Weird is good: why dissonance fosters innovation

As published by Idealog on July 16, 2015.

I recently overheard someone talking about a cutting-edge leadership workshop they'd just attended.

"It was weird," he said.

"Weird good or weird bad?" I asked.

The question caused my erstwhile friend to pause mid-sentence. "Weird good...I think..."

He then admitted that the "weirdness" caused him to veer from his usual approach to leadership. In fact, due to the unusual methods the facilitators had used, he'd experienced an epiphany about a problem he'd been grappling with for months.

Innovation and creative problem-solving are quickly becoming the most powerful competitive tools an organisation can have in their toolkit.

But creativity hates sameness. It doesn't live in the realm of routine or in the comfort of normality. It despises predictability and stability. Creativity resides at the outer edges of the bell curve.

Dissonance and discord may be less pleasant to experience and more difficult to manage than harmony and consonance, but they're far more likely to provide fertile ground for creative breakthroughs.

So, what does this mean for you as a leader?

If you want to foster an environment that cultivates creativity, you need to be comfortable with the uncomfortable. In fact, you need to do more than that. You need to seek it out.

Both science and the arts have long known the power of weird.

Jaron Lanier, in his article, "Two Philosophies of Mathematical Weirdness" saw it in the world of maths:

"A strange thing happened to the philosophy of mathematics in the past century or so: Mathematics increasingly revealed truths about itself that utterly confounded the expectations of philosophers. In other words, math got weird. A century ago, math was thought to be an orderly Platonic phenomenon, imperious in its perfection. The first prominent onset of weirdness came in 1931, when Kurt Gödel indexed mathematical ideas in a way that was somewhat analogous to the way the Web is now indexed by services such as Google. That computational framework began to give mathematicians a completely new perspective." Kurt knew weird.

Music is another realm where dissonance and discord has lead to creative brilliance:

The premiere of Igor Stravinsky's ballet, The Rite of Spring, just over a century ago in Paris, incited a riot. It was one of the most notorious performances of the 20th century.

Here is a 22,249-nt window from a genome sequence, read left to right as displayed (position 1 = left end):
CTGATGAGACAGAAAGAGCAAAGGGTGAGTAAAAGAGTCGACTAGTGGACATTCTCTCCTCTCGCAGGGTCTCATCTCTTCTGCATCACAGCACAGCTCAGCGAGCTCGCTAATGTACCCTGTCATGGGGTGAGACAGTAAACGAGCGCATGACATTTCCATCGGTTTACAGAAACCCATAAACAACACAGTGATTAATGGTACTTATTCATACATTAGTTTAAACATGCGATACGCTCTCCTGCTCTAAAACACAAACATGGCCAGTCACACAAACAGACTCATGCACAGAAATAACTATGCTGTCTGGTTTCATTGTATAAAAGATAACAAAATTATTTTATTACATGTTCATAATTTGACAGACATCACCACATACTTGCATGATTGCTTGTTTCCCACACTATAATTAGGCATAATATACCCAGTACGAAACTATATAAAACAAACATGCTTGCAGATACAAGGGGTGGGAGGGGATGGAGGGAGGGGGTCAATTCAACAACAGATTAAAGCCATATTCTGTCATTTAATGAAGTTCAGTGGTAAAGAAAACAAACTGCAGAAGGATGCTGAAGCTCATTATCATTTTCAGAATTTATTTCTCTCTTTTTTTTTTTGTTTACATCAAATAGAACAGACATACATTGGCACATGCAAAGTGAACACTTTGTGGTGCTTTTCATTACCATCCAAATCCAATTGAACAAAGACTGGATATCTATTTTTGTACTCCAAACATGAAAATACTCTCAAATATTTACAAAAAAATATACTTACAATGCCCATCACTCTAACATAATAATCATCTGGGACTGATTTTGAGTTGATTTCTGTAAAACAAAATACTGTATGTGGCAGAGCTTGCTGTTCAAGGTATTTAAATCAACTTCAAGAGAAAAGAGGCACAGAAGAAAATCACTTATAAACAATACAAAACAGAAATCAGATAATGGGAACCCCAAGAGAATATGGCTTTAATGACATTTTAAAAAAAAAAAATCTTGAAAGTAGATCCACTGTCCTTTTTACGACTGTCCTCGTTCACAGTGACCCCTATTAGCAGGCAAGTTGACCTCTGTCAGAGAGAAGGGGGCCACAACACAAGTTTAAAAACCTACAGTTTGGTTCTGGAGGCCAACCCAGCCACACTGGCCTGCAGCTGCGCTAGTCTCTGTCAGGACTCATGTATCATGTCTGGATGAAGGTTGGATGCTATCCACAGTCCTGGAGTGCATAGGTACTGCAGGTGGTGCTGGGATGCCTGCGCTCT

Why? It was different. It was unexpected. It was just plain ‘weird’.

In his article about the 100-year anniversary of the The Rite of Spring, Amar Toon says:

“Today, The Rite is widely regarded as a seminal work of modernism — a frenetic, jagged orchestral ballet that boldly rejected the ordered harmonies and comfort of traditional composition. The piece would go on to leave an indelible mark on jazz, minimalism, and other contemporary movements, but to many who saw it on that balmy evening a century ago, it was nothing short of scandalous.”

Routine, rigidity and monotony are villains of creativity. They make us lazy and complacent.

So how can leaders embrace discord and dissonance to foster innovation? Here are five ways:

1. Use the Creative Whack Pack by world expert on creativity, Roger Van Oech, as often as you can. This nifty little creative tool (which has been around for ages) is like your own little pocket book of weirdness. It’s brilliant for looking at things differently and engaging your right brain, the place where creativity resides. You can use it with your team when faced with a problem or opportunity, or even when you are personally stuck and need to adopt weird to move forward.

2. Learn to manage and cultivate conflicting opinions. Detest groupthink. Encourage people to come up with the “idea that will get you fired”. Start with that and then pull it back a little. But make sure you have fostered trust and psychological safety first.

3. Put weird on your radar. If you notice words like 'bizarre', 'strange', 'odd' or even 'off the wall' flying around the office, this is your cue to perk up and follow the trail.

4. Embrace rebels in your team. My dad, who was an expert on gifted and talented children, commented that sometimes the kids who challenged the norm (and got into trouble) were the brightest. The same applies to the rebels in your organisation; those people who may regularly upset the apple cart or challenge sacred cows. Don't outright dismiss what they are saying, but rather listen to your 'outliers'. They may be onto something.

5. Have your next team building at an art gallery! Every time I look at art which at first seem weird, or even somehow annoys me, I'm mesmerised by their slightly off-beat nature. As the weirdness of their art draws me in, I'm OK knowing I'm wooing weird.

How can you embrace "weird is good" in your team?


February 10, 2016 AT 4:59AM

Great post here

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